Then you may want to buy some accessories to get even more from the iPad Air 5. The Apple Pencil is $129 and the Magic Keyboard is $299, and although they’re slightly niche, they really are excellent and truly help maximize the iPad’s versatility. The Smart Folio, which protects the tablet and sets it at a handy angle for watching video or typing, is practically an essential, but it’s a crazy $80 from Apple. At least when it comes to the best iPad Air cases, you have alternative options, unlike if you want the Apple Pencil.
Finally, consider whether you need 5G connectivity or can live with the Wi-Fi-only model. If you do select the iPad Air 5 with Cellular option, it will cost you an additional amount with your carrier for it to work. Alternatively, you can use your phone as a hot spot. When the iPad detects it doesn’t have a Wi-Fi connection and your iPhone is nearby, it even gives you a pop-up notification asking if you’d like to activate the feature, so it’s very easy.
It’s probably worth paying for more storage.
What does this all mean? A 256GB Wi-Fi iPad Air 5 with an Apple Pencil and Magic Keyboard will cost you $1,177 in total. There’s lots of ability, but that’s also a lot of money. It’s something to consider if you anticipate using your iPad Air 5 for a lot of different things either immediately or in the future, as the entry-level 8GB/256GB MacBook Air M1 costs $999.
The iPad Air 5 is available to buy now. It costs $599, or 569 British pounds, for the basic 64GB version with Wi-Fi. Add 5G connectivity and the price increases to $799 for the entry-level model. We recommend paying for more storage, though, and the only other option is 256GB, which ups the price to $749 (719 pounds) for the Wi-Fi version.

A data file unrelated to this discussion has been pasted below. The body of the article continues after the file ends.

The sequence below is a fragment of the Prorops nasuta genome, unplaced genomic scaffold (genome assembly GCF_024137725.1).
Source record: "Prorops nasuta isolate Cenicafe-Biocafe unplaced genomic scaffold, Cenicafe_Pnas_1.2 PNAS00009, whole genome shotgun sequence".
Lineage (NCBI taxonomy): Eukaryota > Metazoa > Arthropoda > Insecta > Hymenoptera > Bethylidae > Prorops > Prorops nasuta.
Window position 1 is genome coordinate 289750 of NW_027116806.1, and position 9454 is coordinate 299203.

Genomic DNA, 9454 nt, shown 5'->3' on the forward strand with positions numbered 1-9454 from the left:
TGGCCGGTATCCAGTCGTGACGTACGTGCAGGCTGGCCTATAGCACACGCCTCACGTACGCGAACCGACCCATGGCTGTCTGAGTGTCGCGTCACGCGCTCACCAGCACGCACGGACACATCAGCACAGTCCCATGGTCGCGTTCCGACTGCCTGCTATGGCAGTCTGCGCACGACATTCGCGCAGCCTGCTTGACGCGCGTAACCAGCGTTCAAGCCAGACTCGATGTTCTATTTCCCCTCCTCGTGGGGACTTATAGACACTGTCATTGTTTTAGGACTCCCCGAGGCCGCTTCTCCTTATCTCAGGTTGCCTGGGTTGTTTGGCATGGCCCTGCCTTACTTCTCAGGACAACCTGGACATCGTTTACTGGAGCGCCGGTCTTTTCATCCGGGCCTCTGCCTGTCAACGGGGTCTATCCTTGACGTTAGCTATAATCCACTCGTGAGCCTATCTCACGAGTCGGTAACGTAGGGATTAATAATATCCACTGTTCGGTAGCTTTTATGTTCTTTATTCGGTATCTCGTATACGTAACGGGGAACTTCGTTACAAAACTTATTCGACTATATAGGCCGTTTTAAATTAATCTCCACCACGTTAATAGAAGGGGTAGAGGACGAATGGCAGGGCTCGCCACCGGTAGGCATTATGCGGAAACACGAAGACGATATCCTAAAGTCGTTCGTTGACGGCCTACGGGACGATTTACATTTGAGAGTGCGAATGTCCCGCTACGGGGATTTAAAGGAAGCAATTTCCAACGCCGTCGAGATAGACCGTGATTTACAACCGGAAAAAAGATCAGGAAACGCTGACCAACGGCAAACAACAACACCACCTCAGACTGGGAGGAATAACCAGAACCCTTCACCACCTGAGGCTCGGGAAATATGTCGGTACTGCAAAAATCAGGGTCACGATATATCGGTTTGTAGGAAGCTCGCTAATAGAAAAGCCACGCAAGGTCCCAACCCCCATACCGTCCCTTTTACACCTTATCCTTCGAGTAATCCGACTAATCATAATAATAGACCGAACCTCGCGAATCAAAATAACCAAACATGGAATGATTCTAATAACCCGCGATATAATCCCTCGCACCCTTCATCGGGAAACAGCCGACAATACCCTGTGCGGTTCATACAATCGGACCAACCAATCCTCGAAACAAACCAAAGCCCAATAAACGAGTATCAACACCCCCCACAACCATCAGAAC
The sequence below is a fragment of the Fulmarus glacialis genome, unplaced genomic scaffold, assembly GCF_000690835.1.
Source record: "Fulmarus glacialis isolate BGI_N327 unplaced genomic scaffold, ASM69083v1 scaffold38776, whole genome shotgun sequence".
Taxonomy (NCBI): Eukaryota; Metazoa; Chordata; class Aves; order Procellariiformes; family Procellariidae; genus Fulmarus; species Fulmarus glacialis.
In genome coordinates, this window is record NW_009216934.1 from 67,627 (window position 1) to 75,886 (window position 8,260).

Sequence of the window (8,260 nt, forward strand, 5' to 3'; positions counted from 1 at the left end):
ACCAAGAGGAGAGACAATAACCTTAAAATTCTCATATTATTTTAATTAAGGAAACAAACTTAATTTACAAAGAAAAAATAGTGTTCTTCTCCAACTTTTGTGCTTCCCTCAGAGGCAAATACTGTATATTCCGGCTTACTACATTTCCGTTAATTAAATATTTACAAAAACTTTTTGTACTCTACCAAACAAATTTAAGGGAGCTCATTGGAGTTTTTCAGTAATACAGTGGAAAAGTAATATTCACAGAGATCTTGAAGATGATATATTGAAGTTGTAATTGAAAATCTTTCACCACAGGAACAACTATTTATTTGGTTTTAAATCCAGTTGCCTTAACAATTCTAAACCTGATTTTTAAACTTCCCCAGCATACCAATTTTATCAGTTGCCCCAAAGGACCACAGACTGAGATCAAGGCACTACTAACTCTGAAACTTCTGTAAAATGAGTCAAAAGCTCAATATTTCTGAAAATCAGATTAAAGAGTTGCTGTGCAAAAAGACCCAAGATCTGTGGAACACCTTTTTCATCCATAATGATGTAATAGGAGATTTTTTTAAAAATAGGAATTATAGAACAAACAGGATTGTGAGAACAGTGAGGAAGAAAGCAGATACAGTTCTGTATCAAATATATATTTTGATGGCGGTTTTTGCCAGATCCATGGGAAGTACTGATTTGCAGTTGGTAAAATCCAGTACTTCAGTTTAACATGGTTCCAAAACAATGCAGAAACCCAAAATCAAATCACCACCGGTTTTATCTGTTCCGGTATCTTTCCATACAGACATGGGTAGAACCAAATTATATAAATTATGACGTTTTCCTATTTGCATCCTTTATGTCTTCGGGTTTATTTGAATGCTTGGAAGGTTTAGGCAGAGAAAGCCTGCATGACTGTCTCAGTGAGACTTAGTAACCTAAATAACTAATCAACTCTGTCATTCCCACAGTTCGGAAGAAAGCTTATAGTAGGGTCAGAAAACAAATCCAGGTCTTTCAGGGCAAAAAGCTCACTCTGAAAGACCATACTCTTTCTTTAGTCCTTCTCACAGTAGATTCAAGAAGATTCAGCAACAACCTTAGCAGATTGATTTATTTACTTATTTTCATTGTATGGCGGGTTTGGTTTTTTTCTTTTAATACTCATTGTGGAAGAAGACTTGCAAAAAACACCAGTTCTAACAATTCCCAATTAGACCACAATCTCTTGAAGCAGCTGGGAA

The iPad Air 5 fits neatly into the middle of Apple’s large tablet range, which starts with the cheaper $329 iPad and goes up to the much more expensive $799 iPad Pro. The iPad Pro’s super bright, 120Hz ProMotion Liquid Retina XDR screen and extra features for creators — for example, Thunderbolt 3, the LiDAR camera, and its five microphones — truly make it worth the additional cost, but what about the iPad Air 5 over the cheaper iPad?
I’d choose the iPad Air 5 every time. It’s hugely powerful, it looks like a modern tablet with its thin-bezel design, it supports all the desirable Apple accessories for the future, and really can act as a laptop alternative. It’ll do everything you’ll likely want for years, and the design means it’ll stay fresh during that time as well. I love its fantastic pick-up-and-use ability, which is present right out of the box. It’s a huge strength you don’t really find with any other tablet.
The battery life and feeble amount of base storage are the downsides, but if you choose wisely when you purchase and don’t wander far from a charger, then neither should cause major problems. The iPad Pro may be the iPad most people will desire, but the iPad Air 5 is really all the iPad most will really need.
Is there a better alternative?
An Apple iPad in general is the best tablet you can buy, but the iPad Air 5 isn’t the best iPad. The 11-inch iPad Pro and its 120Hz ProMotion screen is superior, but it’s also more expensive, right? Well, yes, but the basic $799 model comes with 128GB storage space, which is more usable than the Air’s basic 64GB, or $899 gets you 256GB space. If you feel you can stretch to the 256GB iPad Air 5, do carefully consider the base iPad Pro as an alternative before buying.
How long will it last?
Provided you have enough storage space, the iPad Air 5 will last you for years. My iPad Pro (2020) is still going strong and I don’t feel the need to update it yet. Apple’s excellent software support should mean the tablet is kept up to date for at least four years or potentially longer. A protective case of some description is recommended if you are going to take the iPad Air 5 outside, as it’s not water-resistant and the flex in the body may mean it’s easily damaged.
Should you buy it?
Yes. You won’t feel short-changed if you go for the iPad Air 5 instead of an iPad Pro, provided you aren’t coming from a ProMotion-equipped iPad, but you’d almost certainly regret buying the basic, less-capable iPad just to save a little money.